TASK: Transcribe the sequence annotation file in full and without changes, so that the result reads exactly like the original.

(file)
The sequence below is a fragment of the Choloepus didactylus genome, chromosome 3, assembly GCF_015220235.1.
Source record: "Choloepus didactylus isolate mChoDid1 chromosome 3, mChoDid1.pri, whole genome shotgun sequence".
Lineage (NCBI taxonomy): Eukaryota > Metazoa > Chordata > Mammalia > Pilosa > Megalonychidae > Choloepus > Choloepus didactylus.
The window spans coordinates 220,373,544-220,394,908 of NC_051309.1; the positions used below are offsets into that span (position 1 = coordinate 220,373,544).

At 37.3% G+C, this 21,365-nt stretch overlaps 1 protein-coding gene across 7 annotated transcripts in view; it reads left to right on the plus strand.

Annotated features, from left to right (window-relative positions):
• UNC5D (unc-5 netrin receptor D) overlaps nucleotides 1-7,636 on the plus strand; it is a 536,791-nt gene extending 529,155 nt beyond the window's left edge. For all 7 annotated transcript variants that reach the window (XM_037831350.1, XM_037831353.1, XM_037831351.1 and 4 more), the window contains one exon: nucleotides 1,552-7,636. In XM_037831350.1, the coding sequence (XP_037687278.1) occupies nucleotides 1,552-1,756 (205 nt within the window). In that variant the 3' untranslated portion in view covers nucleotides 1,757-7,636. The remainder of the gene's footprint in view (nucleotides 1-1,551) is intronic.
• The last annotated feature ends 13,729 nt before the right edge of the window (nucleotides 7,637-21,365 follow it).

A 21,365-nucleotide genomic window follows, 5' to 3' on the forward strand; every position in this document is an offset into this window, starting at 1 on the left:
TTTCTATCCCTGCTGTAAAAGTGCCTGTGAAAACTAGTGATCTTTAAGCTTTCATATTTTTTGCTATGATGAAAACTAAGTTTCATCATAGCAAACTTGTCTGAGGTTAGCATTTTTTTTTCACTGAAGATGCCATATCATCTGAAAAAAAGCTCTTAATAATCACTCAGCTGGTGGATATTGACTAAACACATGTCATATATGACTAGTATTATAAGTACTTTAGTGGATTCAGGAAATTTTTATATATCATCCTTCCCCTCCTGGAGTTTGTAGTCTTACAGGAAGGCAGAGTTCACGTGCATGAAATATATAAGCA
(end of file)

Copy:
The sequence below is a fragment of the Choloepus didactylus genome, chromosome 3, assembly GCF_015220235.1.
Source record: "Choloepus didactylus isolate mChoDid1 chromosome 3, mChoDid1.pri, whole genome shotgun sequence".
Lineage (NCBI taxonomy): Eukaryota > Metazoa > Chordata > Mammalia > Pilosa > Megalonychidae > Choloepus > Choloepus didactylus.
The window spans coordinates 220,373,544-220,394,908 of NC_051309.1; the positions used below are offsets into that span (position 1 = coordinate 220,373,544).

At 37.3% G+C, this 21,365-nt stretch overlaps 1 protein-coding gene across 7 annotated transcripts in view; it reads left to right on the plus strand.

Annotated features, from left to right (window-relative positions):
• UNC5D (unc-5 netrin receptor D) overlaps nucleotides 1-7,636 on the plus strand; it is a 536,791-nt gene extending 529,155 nt beyond the window's left edge. For all 7 annotated transcript variants that reach the window (XM_037831350.1, XM_037831353.1, XM_037831351.1 and 4 more), the window contains one exon: nucleotides 1,552-7,636. In XM_037831350.1, the coding sequence (XP_037687278.1) occupies nucleotides 1,552-1,756 (205 nt within the window). In that variant the 3' untranslated portion in view covers nucleotides 1,757-7,636. The remainder of the gene's footprint in view (nucleotides 1-1,551) is intronic.
• The last annotated feature ends 13,729 nt before the right edge of the window (nucleotides 7,637-21,365 follow it).

A 21,365-nucleotide genomic window follows, 5' to 3' on the forward strand; every position in this document is an offset into this window, starting at 1 on the left:
TTTCTATCCCTGCTGTAAAAGTGCCTGTGAAAACTAGTGATCTTTAAGCTTTCATATTTTTTGCTATGATGAAAACTAAGTTTCATCATAGCAAACTTGTCTGAGGTTAGCATTTTTTTTTCACTGAAGATGCCATATCATCTGAAAAAAAGCTCTTAATAATCACTCAGCTGGTGGATATTGACTAAACACATGTCATATATGACTAGTATTATAAGTACTTTAGTGGATTCAGGAAATTTTTATATATCATCCTTCCCCTCCTGGAGTTTGTAGTCTTACAGGAAGGCAGAGTTCACGTGCATGAAATATATAAGCA